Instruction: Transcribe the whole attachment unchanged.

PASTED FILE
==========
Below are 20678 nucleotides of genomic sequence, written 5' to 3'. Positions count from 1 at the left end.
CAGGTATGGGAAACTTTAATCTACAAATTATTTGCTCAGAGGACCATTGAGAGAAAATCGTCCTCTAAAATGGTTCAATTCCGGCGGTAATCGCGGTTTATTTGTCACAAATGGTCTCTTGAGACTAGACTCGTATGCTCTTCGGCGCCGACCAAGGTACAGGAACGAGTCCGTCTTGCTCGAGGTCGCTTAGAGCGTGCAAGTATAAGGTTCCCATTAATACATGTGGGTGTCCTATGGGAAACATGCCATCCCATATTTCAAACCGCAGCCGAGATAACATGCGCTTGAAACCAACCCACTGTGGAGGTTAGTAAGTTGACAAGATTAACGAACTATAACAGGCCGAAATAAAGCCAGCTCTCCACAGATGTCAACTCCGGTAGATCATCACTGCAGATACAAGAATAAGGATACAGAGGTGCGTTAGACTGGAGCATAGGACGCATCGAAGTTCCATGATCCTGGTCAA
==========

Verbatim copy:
Below are 20678 nucleotides of genomic sequence, written 5' to 3'. Positions count from 1 at the left end.
CAGGTATGGGAAACTTTAATCTACAAATTATTTGCTCAGAGGACCATTGAGAGAAAATCGTCCTCTAAAATGGTTCAATTCCGGCGGTAATCGCGGTTTATTTGTCACAAATGGTCTCTTGAGACTAGACTCGTATGCTCTTCGGCGCCGACCAAGGTACAGGAACGAGTCCGTCTTGCTCGAGGTCGCTTAGAGCGTGCAAGTATAAGGTTCCCATTAATACATGTGGGTGTCCTATGGGAAACATGCCATCCCATATTTCAAACCGCAGCCGAGATAACATGCGCTTGAAACCAACCCACTGTGGAGGTTAGTAAGTTGACAAGATTAACGAACTATAACAGGCCGAAATAAAGCCAGCTCTCCACAGATGTCAACTCCGGTAGATCATCACTGCAGATACAAGAATAAGGATACAGAGGTGCGTTAGACTGGAGCATAGGACGCATCGAAGTTCCATGATCCTGGTCAA